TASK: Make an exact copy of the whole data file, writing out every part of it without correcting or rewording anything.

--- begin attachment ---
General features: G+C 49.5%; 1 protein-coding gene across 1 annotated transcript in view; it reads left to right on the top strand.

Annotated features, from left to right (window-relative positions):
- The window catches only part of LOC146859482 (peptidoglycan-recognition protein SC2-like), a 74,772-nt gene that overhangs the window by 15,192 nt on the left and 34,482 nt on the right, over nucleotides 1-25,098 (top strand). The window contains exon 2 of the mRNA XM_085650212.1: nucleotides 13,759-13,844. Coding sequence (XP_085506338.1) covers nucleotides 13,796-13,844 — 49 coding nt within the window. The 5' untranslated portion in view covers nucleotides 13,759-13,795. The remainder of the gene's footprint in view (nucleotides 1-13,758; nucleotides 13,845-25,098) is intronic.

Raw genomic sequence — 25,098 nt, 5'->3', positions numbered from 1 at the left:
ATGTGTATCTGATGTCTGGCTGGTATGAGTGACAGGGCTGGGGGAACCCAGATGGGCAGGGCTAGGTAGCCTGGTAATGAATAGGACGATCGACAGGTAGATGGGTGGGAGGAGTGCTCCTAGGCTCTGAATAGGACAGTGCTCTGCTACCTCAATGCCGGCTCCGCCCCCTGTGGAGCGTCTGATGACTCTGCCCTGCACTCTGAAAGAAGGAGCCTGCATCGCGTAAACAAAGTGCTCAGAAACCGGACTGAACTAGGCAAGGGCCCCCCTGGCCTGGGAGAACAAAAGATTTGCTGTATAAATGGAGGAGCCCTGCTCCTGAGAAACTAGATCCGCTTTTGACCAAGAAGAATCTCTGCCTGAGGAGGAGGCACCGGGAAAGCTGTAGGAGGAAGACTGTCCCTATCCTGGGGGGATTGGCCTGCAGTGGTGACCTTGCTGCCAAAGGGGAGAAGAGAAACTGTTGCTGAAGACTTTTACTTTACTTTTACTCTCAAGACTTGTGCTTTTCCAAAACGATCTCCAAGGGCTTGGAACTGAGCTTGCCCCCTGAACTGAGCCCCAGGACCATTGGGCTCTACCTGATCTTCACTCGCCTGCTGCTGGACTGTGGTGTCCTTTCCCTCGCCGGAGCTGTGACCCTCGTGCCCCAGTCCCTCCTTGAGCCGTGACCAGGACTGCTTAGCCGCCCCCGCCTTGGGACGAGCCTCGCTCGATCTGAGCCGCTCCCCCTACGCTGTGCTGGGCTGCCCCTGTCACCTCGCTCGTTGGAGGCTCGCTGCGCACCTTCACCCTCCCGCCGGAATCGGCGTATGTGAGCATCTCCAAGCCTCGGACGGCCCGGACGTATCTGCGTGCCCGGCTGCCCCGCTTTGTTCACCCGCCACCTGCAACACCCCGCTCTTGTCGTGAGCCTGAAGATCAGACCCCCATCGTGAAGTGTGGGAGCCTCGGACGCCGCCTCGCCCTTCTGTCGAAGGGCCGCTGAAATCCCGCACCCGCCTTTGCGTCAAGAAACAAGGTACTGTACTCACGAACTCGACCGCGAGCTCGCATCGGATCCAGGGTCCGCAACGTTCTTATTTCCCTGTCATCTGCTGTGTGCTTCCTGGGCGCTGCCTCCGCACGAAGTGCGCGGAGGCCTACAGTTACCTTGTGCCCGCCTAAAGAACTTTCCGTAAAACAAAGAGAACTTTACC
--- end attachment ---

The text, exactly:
General features: G+C 49.5%; 1 protein-coding gene across 1 annotated transcript in view; it reads left to right on the top strand.

Annotated features, from left to right (window-relative positions):
- The window catches only part of LOC146859482 (peptidoglycan-recognition protein SC2-like), a 74,772-nt gene that overhangs the window by 15,192 nt on the left and 34,482 nt on the right, over nucleotides 1-25,098 (top strand). The window contains exon 2 of the mRNA XM_085650212.1: nucleotides 13,759-13,844. Coding sequence (XP_085506338.1) covers nucleotides 13,796-13,844 — 49 coding nt within the window. The 5' untranslated portion in view covers nucleotides 13,759-13,795. The remainder of the gene's footprint in view (nucleotides 1-13,758; nucleotides 13,845-25,098) is intronic.

Raw genomic sequence — 25,098 nt, 5'->3', positions numbered from 1 at the left:
ATGTGTATCTGATGTCTGGCTGGTATGAGTGACAGGGCTGGGGGAACCCAGATGGGCAGGGCTAGGTAGCCTGGTAATGAATAGGACGATCGACAGGTAGATGGGTGGGAGGAGTGCTCCTAGGCTCTGAATAGGACAGTGCTCTGCTACCTCAATGCCGGCTCCGCCCCCTGTGGAGCGTCTGATGACTCTGCCCTGCACTCTGAAAGAAGGAGCCTGCATCGCGTAAACAAAGTGCTCAGAAACCGGACTGAACTAGGCAAGGGCCCCCCTGGCCTGGGAGAACAAAAGATTTGCTGTATAAATGGAGGAGCCCTGCTCCTGAGAAACTAGATCCGCTTTTGACCAAGAAGAATCTCTGCCTGAGGAGGAGGCACCGGGAAAGCTGTAGGAGGAAGACTGTCCCTATCCTGGGGGGATTGGCCTGCAGTGGTGACCTTGCTGCCAAAGGGGAGAAGAGAAACTGTTGCTGAAGACTTTTACTTTACTTTTACTCTCAAGACTTGTGCTTTTCCAAAACGATCTCCAAGGGCTTGGAACTGAGCTTGCCCCCTGAACTGAGCCCCAGGACCATTGGGCTCTACCTGATCTTCACTCGCCTGCTGCTGGACTGTGGTGTCCTTTCCCTCGCCGGAGCTGTGACCCTCGTGCCCCAGTCCCTCCTTGAGCCGTGACCAGGACTGCTTAGCCGCCCCCGCCTTGGGACGAGCCTCGCTCGATCTGAGCCGCTCCCCCTACGCTGTGCTGGGCTGCCCCTGTCACCTCGCTCGTTGGAGGCTCGCTGCGCACCTTCACCCTCCCGCCGGAATCGGCGTATGTGAGCATCTCCAAGCCTCGGACGGCCCGGACGTATCTGCGTGCCCGGCTGCCCCGCTTTGTTCACCCGCCACCTGCAACACCCCGCTCTTGTCGTGAGCCTGAAGATCAGACCCCCATCGTGAAGTGTGGGAGCCTCGGACGCCGCCTCGCCCTTCTGTCGAAGGGCCGCTGAAATCCCGCACCCGCCTTTGCGTCAAGAAACAAGGTACTGTACTCACGAACTCGACCGCGAGCTCGCATCGGATCCAGGGTCCGCAACGTTCTTATTTCCCTGTCATCTGCTGTGTGCTTCCTGGGCGCTGCCTCCGCACGAAGTGCGCGGAGGCCTACAGTTACCTTGTGCCCGCCTAAAGAACTTTCCGTAAAACAAAGAGAACTTTACC